The book started out mildly entertaining, but not quite what I was hoping it would be. The author is by his own admission a self-absorbed consumer living a yuppie life in Park Slope, Brooklyn. So a lot of the themes he touches on seem less universal and relatable, as one man reading another's experience of manhood and pregnancy, and more the idiosyncratic whinings of someone very much defined by his rarified, hard-to-relate, super-bourgeois New York City context. He and his male friends seem universally peeved to be distracted from their professional and leisure pastimes (art, corporate achievement, long-distance biking, etc.), and thus see their gestating babies as a threat to their high-income, low-responsibility lifestyle. They are pissed off at their wives, who are all self-absorbed uber-mommies, living every cliche to a T as they lose all interest in life outside of their own uterus. Very little of this was relatable to me--I mean, if you really don't want a baby, just don't have one. It's no big deal. The attitude that most resonated with me was a pithy, throwaway (but well-executed) description of a proverbial Mexican peasant family:
Peasants in Mexico don't think like this. Pregnant! Happy! Celebrate! Another baby? We'll have four sleeping in our bed instead of three. We'll feed them. We'll work harder. We'll make more tortillas. They have a very different attitude about life. Children are treasures.Aside from the condescending and racist overtones of this characterization, I found myself much more on the same page as these peasants, not as the hypereducated "East Coast liberal" caricatures that seem to actually populate the reality the author lives in. Frankly I think a bit of benign neglect, both toward their own self-image and pastimes, as well as toward their future kids, who will surely become yet another manifestation of their self-absorbed way of living, would do well for all of these parents-to-be.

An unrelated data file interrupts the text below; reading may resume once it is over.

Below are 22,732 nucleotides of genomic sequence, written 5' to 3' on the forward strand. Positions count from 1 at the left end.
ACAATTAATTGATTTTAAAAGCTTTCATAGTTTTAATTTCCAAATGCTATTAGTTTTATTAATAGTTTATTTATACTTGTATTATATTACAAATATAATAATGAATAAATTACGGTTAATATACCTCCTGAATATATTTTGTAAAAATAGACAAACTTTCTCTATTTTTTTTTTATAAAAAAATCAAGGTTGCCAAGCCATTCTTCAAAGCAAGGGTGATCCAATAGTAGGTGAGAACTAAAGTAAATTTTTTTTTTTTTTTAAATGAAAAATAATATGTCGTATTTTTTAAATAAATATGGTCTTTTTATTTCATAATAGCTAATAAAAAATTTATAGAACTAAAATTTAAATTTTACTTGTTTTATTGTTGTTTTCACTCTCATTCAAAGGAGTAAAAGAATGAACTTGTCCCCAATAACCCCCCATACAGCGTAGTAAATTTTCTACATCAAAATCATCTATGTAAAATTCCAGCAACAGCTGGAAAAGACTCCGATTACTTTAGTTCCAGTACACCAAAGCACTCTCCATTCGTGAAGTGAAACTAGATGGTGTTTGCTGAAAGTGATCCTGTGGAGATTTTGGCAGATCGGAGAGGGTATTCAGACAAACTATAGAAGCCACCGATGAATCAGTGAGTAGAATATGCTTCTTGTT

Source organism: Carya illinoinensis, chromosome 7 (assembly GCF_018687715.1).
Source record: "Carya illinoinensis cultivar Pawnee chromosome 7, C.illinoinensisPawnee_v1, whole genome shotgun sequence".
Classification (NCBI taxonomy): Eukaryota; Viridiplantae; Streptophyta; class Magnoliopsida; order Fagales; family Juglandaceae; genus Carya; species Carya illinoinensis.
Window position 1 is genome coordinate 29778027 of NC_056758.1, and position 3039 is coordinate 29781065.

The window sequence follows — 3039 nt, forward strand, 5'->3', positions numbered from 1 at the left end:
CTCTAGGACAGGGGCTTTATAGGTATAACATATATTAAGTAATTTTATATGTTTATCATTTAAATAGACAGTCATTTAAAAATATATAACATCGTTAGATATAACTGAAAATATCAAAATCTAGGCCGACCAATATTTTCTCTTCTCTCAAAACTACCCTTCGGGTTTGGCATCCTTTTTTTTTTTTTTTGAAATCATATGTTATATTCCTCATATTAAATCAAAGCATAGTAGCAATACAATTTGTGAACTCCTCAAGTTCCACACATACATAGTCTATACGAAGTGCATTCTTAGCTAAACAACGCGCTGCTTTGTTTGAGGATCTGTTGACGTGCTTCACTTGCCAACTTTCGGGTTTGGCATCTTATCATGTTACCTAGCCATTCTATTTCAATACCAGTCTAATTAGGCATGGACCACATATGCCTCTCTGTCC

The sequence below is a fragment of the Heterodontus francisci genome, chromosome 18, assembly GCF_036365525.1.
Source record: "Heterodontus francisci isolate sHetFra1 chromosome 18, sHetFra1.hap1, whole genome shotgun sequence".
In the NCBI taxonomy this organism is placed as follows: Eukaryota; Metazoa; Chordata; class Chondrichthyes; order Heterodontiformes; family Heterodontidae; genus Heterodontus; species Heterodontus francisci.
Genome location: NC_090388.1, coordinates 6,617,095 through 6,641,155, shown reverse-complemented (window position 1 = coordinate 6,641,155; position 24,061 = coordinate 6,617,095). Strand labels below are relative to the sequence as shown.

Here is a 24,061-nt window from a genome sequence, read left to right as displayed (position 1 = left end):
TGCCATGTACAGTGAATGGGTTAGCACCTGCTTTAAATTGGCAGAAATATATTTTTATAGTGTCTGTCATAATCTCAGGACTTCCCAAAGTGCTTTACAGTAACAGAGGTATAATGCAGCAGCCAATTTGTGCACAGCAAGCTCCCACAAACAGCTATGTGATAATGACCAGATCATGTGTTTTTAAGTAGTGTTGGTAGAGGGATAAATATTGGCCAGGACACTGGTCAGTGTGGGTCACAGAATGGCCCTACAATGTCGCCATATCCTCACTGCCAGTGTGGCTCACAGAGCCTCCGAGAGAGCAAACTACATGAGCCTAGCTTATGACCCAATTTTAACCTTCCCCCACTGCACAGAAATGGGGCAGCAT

Throughout the book, Churchwell calls for more recognition of and assignment of a male role during pregnancy and childbirth. I can get on board with this in theory, but the author just keeps whining about not being the center of attention, at the same time as he doesn't evince much actual interest in the pregnancy in the first place. So it's really not a good-faith call for more active male recognition coupled with more active male involvement in pregnancy. He's wanting to get, but not willing to give. It's more like when white folks complain about being marginalized when people of color mention any of their own concerns. You know, life just sometimes isn't all about you. I have to say I never went through this feeling of resentment toward my wife and kid, though I admittedly was not surrounded by self-righteous, self-centered, neurotic people as the author seems to have been.
To me, a practical man as Churchwell claims to be would get involved in the practical logistics of choosing a hospital, weighing different childbirth options, stocking up on diapers and strollers and bottles and all the other accoutrements of childrearing. This is a role that a man is perfectly capable of fulfilling, and at least for me it made me feel a "part" of the pregnancy. Or if he were into art, he could make art for the baby, or play music for it in utero. Just make a role for yourself, and do it. However, in the hyper-analyzed world that the author lives in, maybe you can never be satisfied with your role, because you end up simply consuming stereotyped roles for everything you do, or analytically criticizing those very stereotyped roles. For instance, Churchwell speaks of fathers' going to prenatal visits as if it's some sort of virtue signaling, a declaration of being "with-it". But can't you just be interested and concerned about the progress and health of your fetus, without trying to either fulfill or defy some pre-defined stereotype? Again, doing this type of stuff would seem to offer precisely what Churchwell wants--a way for a detail-oriented, technologically and scientifically astute, assertive man's man to contribute his strong points to the pregnancy.